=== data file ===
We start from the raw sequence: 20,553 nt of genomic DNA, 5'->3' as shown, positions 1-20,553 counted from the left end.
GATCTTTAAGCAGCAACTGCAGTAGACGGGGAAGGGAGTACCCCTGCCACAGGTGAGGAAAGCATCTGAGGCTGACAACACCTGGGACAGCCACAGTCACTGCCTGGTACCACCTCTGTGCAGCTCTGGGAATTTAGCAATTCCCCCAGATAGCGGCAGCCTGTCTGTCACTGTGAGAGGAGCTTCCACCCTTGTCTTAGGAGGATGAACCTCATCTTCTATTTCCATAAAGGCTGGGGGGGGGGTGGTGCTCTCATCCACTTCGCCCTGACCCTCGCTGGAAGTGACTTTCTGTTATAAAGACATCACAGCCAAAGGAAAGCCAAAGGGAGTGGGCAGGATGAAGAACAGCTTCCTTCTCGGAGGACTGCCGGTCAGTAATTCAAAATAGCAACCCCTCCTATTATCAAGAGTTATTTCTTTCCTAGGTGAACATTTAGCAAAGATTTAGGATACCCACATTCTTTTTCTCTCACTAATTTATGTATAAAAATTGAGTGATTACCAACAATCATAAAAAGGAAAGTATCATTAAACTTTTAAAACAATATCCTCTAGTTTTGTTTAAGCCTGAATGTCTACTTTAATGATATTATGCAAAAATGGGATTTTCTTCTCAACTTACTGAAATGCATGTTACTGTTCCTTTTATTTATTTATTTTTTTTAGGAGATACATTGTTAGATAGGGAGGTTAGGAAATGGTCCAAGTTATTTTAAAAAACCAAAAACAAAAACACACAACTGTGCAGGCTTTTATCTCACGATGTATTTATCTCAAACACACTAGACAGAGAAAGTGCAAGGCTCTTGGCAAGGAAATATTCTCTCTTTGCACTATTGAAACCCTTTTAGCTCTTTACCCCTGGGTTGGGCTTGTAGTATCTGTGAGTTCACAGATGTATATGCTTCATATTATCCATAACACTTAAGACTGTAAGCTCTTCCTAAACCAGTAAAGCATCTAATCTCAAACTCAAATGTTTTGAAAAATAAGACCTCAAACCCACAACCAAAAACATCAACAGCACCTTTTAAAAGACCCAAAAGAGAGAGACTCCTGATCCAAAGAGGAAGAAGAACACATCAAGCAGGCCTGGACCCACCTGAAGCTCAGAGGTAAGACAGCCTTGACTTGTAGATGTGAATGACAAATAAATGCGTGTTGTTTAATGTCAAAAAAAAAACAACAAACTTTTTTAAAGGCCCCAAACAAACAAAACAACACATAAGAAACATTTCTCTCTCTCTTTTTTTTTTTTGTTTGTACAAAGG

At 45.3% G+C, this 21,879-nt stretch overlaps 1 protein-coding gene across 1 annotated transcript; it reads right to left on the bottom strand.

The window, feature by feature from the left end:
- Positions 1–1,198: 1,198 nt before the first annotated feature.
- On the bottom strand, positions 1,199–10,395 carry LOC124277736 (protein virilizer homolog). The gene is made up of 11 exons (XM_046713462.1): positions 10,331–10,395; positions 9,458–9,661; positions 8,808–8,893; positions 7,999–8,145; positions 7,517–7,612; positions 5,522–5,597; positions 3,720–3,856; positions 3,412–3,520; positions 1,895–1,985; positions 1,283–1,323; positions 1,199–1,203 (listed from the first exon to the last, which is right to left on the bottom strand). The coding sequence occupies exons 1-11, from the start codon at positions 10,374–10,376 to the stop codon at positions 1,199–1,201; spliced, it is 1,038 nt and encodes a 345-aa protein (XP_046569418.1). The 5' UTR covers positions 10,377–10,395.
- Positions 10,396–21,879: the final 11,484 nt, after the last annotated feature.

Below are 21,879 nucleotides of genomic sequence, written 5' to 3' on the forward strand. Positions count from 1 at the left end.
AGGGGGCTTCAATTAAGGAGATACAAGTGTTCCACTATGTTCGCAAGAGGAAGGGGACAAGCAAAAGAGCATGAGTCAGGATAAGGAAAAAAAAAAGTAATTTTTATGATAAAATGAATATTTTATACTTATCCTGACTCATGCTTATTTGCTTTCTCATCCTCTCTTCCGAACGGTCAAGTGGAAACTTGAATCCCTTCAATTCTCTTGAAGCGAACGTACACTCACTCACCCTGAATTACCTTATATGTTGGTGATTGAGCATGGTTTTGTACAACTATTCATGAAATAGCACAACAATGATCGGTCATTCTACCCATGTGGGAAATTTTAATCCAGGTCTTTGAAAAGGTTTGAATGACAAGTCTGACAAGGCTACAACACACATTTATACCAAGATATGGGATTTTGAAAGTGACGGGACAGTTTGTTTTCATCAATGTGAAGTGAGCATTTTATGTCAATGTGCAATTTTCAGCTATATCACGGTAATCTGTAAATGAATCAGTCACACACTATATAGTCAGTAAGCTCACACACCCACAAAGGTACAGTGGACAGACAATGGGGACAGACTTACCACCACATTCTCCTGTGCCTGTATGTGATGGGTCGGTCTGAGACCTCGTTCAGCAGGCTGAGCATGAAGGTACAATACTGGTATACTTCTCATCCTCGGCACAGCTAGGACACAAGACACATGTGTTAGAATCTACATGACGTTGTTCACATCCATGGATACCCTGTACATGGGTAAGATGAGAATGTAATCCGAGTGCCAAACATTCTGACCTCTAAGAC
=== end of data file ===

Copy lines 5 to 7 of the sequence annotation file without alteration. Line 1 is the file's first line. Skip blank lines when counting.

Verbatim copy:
- Positions 1–1,198: 1,198 nt before the first annotated feature.
- On the bottom strand, positions 1,199–10,395 carry LOC124277736 (protein virilizer homolog). The gene is made up of 11 exons (XM_046713462.1): positions 10,331–10,395; positions 9,458–9,661; positions 8,808–8,893; positions 7,999–8,145; positions 7,517–7,612; positions 5,522–5,597; positions 3,720–3,856; positions 3,412–3,520; positions 1,895–1,985; positions 1,283–1,323; positions 1,199–1,203 (listed from the first exon to the last, which is right to left on the bottom strand). The coding sequence occupies exons 1-11, from the start codon at positions 10,374–10,376 to the stop codon at positions 1,199–1,201; spliced, it is 1,038 nt and encodes a 345-aa protein (XP_046569418.1). The 5' UTR covers positions 10,377–10,395.
- Positions 10,396–21,879: the final 11,484 nt, after the last annotated feature.